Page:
Contacting the head plumbing inspector for the City of Seattle, he concurred with my assessment–and I was able to rest my case. Good thing the referee has a referee in this case.
Another good reason for not using these connectors is that they can easily be pushed into a position that might result in water being trapped against the valve. This could lead to failure of the valve due to corrosion.
Who are the buyer and seller to “believe” when a conflict of opinions like this comes up in the inspection report? Who is the more “credible” authority regarding plumbing issues? Is it the “generalist” Licensed Home Inspector or the “expert” Licensed Plumber?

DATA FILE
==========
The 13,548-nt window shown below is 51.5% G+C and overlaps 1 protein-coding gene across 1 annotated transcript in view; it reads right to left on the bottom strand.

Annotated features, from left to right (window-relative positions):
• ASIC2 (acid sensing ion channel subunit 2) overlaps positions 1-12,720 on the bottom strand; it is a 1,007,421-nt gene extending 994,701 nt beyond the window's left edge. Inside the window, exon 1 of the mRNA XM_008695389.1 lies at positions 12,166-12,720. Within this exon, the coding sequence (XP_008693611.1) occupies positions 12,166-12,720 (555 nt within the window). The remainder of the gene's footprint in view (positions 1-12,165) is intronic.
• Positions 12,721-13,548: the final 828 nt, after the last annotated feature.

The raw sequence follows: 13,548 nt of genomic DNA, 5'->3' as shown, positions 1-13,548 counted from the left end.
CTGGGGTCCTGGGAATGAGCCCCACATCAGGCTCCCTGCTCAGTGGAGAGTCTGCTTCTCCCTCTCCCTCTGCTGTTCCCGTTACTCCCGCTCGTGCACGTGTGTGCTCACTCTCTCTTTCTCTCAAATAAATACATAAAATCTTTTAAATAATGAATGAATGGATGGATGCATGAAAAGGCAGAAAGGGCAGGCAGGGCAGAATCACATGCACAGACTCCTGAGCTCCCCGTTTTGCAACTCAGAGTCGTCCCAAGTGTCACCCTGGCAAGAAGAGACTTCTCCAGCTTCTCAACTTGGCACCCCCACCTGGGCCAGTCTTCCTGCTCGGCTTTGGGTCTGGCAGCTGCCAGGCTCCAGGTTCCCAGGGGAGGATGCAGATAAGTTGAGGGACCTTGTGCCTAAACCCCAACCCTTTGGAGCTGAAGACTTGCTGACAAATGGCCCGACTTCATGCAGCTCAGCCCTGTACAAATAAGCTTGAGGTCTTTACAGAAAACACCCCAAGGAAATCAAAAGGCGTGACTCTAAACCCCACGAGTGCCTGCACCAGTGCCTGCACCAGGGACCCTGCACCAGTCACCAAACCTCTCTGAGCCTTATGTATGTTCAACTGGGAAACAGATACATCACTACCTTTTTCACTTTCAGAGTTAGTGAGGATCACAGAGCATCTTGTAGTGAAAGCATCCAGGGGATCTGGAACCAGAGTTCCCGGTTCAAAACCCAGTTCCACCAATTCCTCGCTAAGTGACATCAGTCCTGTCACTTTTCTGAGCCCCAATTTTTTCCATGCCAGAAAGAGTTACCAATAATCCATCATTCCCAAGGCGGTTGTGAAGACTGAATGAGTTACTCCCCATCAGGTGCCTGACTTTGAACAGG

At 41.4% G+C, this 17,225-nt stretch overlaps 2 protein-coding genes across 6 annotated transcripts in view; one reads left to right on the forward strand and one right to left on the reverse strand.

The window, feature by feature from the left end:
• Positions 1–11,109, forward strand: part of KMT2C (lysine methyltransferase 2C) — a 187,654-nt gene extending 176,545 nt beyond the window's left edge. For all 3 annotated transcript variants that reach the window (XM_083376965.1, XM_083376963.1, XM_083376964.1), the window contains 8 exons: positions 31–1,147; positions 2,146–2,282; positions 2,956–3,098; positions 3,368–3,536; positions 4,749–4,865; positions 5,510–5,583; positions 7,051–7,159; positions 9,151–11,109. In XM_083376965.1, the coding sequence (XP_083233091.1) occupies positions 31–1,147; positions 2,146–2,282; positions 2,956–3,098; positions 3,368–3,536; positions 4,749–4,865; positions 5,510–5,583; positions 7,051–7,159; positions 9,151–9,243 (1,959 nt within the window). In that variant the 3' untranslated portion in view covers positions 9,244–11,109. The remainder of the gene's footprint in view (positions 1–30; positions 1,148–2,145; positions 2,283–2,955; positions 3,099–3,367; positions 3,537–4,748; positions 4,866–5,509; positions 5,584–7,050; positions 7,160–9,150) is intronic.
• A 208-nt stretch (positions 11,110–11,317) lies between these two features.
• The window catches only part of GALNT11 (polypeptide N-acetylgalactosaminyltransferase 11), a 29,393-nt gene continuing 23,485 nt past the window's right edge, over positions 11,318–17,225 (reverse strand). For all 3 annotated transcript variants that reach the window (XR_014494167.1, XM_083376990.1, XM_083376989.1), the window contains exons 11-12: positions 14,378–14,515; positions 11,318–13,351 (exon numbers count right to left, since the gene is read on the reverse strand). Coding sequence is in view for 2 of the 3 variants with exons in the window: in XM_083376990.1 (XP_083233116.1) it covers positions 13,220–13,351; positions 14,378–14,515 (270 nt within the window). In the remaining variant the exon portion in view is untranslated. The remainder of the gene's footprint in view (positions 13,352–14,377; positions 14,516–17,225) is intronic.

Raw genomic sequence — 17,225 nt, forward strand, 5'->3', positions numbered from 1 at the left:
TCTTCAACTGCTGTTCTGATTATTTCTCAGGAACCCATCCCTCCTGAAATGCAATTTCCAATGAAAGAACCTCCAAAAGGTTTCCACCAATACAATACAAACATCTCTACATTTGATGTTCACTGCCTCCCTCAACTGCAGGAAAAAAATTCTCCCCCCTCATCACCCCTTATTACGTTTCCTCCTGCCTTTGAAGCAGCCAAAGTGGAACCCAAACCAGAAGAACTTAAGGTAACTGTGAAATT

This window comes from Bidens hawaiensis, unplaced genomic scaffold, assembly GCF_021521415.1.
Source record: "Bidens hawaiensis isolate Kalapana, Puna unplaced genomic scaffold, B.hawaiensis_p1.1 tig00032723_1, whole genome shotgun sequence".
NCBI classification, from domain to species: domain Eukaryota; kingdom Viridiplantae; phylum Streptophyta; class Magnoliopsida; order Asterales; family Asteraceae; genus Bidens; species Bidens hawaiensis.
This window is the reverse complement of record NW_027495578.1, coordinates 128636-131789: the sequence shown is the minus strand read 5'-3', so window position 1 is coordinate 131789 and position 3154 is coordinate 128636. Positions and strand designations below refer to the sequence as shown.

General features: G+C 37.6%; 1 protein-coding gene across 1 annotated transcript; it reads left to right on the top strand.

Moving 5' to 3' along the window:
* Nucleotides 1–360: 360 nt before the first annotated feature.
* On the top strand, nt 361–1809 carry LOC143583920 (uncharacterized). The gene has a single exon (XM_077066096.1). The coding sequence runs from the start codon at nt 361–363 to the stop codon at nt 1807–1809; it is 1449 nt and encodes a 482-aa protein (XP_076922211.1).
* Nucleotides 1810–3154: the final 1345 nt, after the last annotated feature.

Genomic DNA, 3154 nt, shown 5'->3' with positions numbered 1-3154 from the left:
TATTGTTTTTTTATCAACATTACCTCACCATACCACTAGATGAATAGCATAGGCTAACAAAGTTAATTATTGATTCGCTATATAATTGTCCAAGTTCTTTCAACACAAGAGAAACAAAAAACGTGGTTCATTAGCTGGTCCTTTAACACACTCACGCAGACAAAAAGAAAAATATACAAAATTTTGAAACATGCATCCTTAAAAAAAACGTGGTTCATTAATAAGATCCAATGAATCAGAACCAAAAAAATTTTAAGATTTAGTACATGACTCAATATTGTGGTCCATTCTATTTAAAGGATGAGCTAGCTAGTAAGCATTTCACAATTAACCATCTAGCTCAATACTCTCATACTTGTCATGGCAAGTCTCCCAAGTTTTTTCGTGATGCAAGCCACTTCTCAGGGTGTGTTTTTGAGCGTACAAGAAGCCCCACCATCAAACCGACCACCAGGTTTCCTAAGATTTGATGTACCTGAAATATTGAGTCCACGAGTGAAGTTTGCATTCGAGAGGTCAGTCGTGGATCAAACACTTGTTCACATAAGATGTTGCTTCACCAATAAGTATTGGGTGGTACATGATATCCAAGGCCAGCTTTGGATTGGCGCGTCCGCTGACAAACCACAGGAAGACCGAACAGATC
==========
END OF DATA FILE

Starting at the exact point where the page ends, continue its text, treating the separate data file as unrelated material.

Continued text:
I have no clue what the answer is (actually I do), but I do know that if the water heater finds its way through the roof of the house, and someone is seriously injured, all parties E&O will likely be called upon.
Even though, as in this case, the plumber was “wrong”—-I know that next time it might just be me that is wrong. The willingness to be wrong is important for all of us to embrace—because it will happen. This is what referees are for.
By Charles Buell, Real Estate Inspections in Seattle
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